I had only known Alex for a few months but what we’d been through in that time had drawn us together and we’d become good friends. Up to that point, my life had been fairly uneventful, boring even; I could never have predicted that I’d end up spending the night in the woods, hiding in a car, in fear of my life.
I was brought up in a fairly unremarkable rural town, living in a red-brick terraced house with my parents. Just a normal teenager doing normal things in a place just large enough not to be too dull, and I liked it that way.
I had a great relationship with my father. We were definitely closer than most of my friends were with their parents. It was a bond that had been built on sheer stubbornness and mutual support since my mother passed away a few years ago when I was in my early teens. The short illness and suddenness of it all had caught me unprepared and had left me numb.
Dad and I did most things together; sport was something we were both passionate about and it played a big part in our lives. He was an enthusiastic supporter of my exploits, particularly on the rugby pitch. At school I explored most subjects, showing decent ability, even enjoying maths and sciences, and I was involved in most of the high school’s sporting teams.
He was on the same wavelength as me and seemed to get how teenagers ticked. My friends thought my dad was quite cool when they met him, even briefly at the front door. They grinned as Dad raised his hand inviting a high five on the doorstep, then followed through missing the connection, chuckling before asking them in.
Dad and I were involved in several local sports clubs. While I attempted to be the best at everything I tried, my dad would break away from the sidelines to catch up with friends over a beer or a coffee. He was also a keen photographer and loved to capture those special moments and milestones in family life, the sort that many look back on and wished they had recorded too. I always shied away from the family snapshots and video footage, embarrassed at the time, but then I’d be quietly glued to them when I could secretly watch them alone.
Family life had been hard for us at times, but a few months ago things got even tougher. Dad suffered a serious stroke while watching me play at the local rugby club. I was stunned; it hit me hard, knocking the wind out of me. I remember standing on the churned-up pitch, hands on hips, breathing heavily in the misty morning air. Looking over to the sideline I saw my dad doing our high five, acknowledging my mazy run from the halfway line before I was brought down by a perfect tackle. I checked back on my regrouping teammates, then turned again towards the sideline. Dad was lying there on the cold solid ground. Several spectators were gathered round offering assistance, one on their mobile phone confirming it was an emergency requiring urgent help.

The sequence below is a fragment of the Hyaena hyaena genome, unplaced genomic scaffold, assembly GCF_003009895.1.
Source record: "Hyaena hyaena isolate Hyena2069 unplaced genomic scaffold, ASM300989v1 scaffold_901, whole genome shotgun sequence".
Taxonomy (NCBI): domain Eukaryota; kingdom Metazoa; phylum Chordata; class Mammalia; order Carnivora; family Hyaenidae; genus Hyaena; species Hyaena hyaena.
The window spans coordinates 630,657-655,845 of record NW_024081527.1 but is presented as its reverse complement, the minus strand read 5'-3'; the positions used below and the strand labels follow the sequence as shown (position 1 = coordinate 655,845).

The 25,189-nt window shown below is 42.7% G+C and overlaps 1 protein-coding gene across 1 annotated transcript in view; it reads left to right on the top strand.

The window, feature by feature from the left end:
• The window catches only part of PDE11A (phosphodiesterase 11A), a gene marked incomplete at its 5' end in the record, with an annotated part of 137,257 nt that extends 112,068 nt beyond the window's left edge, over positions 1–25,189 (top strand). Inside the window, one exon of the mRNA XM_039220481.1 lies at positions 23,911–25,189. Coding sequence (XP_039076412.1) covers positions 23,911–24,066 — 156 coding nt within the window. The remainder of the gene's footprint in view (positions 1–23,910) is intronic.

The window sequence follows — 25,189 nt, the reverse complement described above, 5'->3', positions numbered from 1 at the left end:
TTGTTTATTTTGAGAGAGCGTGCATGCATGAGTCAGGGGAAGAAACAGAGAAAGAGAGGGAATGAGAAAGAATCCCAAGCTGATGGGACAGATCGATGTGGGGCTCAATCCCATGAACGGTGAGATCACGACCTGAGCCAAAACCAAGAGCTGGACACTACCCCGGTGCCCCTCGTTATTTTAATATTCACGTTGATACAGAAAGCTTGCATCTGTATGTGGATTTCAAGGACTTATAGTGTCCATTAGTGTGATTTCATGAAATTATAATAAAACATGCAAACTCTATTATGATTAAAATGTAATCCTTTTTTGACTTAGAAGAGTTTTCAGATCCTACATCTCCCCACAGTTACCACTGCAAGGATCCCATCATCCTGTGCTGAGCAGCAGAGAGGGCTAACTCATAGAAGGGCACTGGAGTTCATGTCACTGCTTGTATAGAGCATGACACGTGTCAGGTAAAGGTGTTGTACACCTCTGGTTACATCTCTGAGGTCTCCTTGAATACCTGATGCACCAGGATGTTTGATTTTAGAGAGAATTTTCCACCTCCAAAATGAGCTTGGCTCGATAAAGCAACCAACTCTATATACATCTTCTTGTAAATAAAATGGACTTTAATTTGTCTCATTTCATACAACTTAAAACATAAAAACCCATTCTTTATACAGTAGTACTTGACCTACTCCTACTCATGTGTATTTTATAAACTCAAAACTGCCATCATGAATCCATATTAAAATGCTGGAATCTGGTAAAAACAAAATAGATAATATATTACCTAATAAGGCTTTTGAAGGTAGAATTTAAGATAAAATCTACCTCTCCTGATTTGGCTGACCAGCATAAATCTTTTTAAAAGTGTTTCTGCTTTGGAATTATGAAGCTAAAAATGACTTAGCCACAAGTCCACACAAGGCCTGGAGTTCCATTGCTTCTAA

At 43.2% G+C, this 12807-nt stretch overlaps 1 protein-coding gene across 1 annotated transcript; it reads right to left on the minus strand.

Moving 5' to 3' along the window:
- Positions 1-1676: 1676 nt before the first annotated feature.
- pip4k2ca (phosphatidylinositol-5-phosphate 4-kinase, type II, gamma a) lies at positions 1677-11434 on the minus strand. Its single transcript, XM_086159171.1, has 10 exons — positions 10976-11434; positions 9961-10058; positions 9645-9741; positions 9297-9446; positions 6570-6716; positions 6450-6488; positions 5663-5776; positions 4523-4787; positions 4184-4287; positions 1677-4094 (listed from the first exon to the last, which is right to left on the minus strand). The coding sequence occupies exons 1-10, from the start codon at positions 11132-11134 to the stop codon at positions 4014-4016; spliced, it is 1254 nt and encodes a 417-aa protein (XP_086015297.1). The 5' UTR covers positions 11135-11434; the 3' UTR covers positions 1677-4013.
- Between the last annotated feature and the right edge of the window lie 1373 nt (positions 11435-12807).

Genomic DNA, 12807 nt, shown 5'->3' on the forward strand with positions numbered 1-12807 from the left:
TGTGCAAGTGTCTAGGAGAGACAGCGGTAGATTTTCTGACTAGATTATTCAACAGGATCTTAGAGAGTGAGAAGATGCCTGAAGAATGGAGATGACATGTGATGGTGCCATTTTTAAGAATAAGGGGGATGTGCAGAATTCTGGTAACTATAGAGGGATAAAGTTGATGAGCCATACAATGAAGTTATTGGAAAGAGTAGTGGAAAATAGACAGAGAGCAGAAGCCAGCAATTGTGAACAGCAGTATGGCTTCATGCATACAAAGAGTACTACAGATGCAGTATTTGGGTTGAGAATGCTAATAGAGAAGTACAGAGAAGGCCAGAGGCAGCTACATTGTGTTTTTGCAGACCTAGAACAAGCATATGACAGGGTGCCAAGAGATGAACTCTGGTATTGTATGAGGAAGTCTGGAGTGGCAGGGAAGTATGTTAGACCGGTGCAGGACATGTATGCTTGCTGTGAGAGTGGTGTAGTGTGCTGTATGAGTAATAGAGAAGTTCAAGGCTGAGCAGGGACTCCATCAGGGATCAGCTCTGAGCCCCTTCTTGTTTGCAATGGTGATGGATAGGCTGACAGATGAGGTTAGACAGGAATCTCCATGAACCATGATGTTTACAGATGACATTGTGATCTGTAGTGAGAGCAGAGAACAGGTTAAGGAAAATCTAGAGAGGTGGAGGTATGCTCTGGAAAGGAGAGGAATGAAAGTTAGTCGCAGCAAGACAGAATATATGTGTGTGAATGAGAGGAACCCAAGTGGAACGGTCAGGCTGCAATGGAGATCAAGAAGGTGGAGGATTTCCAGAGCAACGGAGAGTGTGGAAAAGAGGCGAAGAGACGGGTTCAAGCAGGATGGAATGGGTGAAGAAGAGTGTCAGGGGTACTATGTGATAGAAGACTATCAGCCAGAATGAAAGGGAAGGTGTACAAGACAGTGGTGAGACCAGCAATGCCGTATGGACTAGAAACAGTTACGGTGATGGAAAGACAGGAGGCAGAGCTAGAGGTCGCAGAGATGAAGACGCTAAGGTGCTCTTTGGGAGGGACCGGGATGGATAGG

I sat with my dad and the paramedics in the ambulance on the way to the hospital as it raced through red lights, the screaming sirens doing little to drown out the voice of fear that filled my head. I knew it was serious; I knew time wasn’t on our side.
Hanging around in the reception area was hell. I wasn’t allowed into the emergency room where Dad had been taken. I didn’t have my phone, just a water bottle and my muddy boots which I’d removed to walk on the gleaming hospital floors. When the medical staff arrived, brushing through the swing doors, I was prepared for bad news. It was an event that would change my father’s life, and my own in more ways than I could have imagined. The prognosis was as serious as it could be. The doctor introduced himself and I was taken into a small private room just off the reception area. His serious expression was reinforced by the tone of his voice; it felt like everyone waiting in reception could hear what was being said in that room, and the harsh glare of the hospital lights left me nowhere to hide.